It was widely reported in the New York Times and elsewhere today that Blackberry maker RIM‘s earnings report for the most recent quarter and earnings forecast going forward, were lower than expectations. I have to wonder, who is surprised by this?
When was the last time you heard someone excited about a Blackberry? Do you know anyone who owns a RIM Playbook tablet?
So what happened to this once strong pillar of the smartphone provider family?
The short answer is, as with so many struggling or failed enterprises before it: hubris. Or, defined, “1. pride or arrogance, or, 2. (in Greek tragedy) an excess of ambition, pride, etc, ultimately causing the transgressor’s ruin.” In this case, it was a reliance that its BBM secure servers and wonderful keyboard layouts would remove the need to have apps options or large smooth touchscreens.
Fatal Turning Point: The iphone debuted in the US in June, 2007, and the Android a bit over a year later in Obtober 2008. And then came the first Blackberry touchscreen, the Storm, about a month later. This was RIM’s big chance, and, in short, they blew it. The software and screen were buggy, and according to many, kept freezing up and were difficult to type on. And without the staple Blackberry strengths, the speedy keypad and stable software, it seemed technologically obsolete by comparison to the iphone and Android, and offered nothing unique except for BBM.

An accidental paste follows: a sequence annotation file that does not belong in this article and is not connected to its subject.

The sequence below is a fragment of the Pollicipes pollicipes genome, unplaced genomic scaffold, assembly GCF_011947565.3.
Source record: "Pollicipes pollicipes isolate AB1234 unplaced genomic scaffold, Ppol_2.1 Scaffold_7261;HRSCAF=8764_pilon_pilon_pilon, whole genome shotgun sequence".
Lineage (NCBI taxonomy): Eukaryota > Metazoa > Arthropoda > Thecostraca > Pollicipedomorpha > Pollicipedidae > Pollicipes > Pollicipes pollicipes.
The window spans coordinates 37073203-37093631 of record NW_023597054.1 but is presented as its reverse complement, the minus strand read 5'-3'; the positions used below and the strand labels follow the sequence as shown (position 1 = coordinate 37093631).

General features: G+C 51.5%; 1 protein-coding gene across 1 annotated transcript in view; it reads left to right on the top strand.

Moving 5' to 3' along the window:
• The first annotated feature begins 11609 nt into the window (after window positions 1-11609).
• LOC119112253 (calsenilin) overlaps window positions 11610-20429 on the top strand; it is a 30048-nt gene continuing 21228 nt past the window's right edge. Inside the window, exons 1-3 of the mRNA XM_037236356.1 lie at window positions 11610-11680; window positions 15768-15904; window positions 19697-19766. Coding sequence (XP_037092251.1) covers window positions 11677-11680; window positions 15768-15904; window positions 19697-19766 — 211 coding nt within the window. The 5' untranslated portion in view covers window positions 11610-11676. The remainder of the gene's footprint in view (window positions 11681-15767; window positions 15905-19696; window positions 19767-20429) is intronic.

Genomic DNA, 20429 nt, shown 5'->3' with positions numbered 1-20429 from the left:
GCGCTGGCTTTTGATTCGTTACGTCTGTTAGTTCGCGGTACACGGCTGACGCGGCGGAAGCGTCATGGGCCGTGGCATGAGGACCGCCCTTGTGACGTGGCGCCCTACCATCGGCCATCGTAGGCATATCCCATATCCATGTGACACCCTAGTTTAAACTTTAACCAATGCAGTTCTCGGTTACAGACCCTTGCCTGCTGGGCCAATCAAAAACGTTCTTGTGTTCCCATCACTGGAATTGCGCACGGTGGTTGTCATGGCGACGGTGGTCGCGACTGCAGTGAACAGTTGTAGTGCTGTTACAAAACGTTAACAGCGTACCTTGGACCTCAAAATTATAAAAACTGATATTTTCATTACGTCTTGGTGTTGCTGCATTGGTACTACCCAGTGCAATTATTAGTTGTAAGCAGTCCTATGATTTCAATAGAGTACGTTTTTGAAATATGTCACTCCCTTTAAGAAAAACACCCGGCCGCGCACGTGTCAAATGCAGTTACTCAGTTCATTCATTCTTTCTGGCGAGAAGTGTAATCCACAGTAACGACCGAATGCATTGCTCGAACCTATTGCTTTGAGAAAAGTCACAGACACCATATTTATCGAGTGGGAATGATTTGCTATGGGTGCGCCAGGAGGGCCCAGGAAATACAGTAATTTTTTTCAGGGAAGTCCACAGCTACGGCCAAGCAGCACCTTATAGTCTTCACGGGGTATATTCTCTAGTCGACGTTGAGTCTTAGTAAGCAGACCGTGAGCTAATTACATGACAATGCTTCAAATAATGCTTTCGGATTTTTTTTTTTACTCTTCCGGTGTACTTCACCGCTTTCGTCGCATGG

I owned a Blackberry at the time, the Bold, and enjoyed it as a sturdy and capable emailing and texting tool, but I knew then that the game was likely over for RIM. My sofware seemed glacial by comparison to the other two systems (the creeping white bar and the eternal wait for bootup, still haunts my inner eye, I spent so much time looking at it)
What caused this problem? According to what I’ve gathered from developer friends of mine, the problem was RIM’s failure to adapt to the changing tides of software and app development. With the development realm buzzing with open source development, Android was open to developers, and Apple, while less open, still offered a payoff by having a large customer base and a resonably easy OS.
But Blackberry was the odd OS out. It was more difficult to develop for on a technical level, they had a more difficult approval process than Apple, and finally, with fewer users, there was less of a financial return on offer. So while all my friends were talking about games and apps, I was unable to get any of them for my Bold.
I waited in vain for news of a new development, of a significantly thinner Blackberry with a slideout classic blackberry keyboard, a smooth touchscreen, and a platform that was open to all the apps my friends were talking about.That’s what it would have taken to save RIM, but it never happened. Heck, I hadn’t even had a software update in forever. My friends were surfing the web with ease, flicking photos and apps back and forth across their screens, making noise, light, color, connectivity, and I had BBM.
I now own an Android. The evidence in today’s news suggests that I have a lot of company.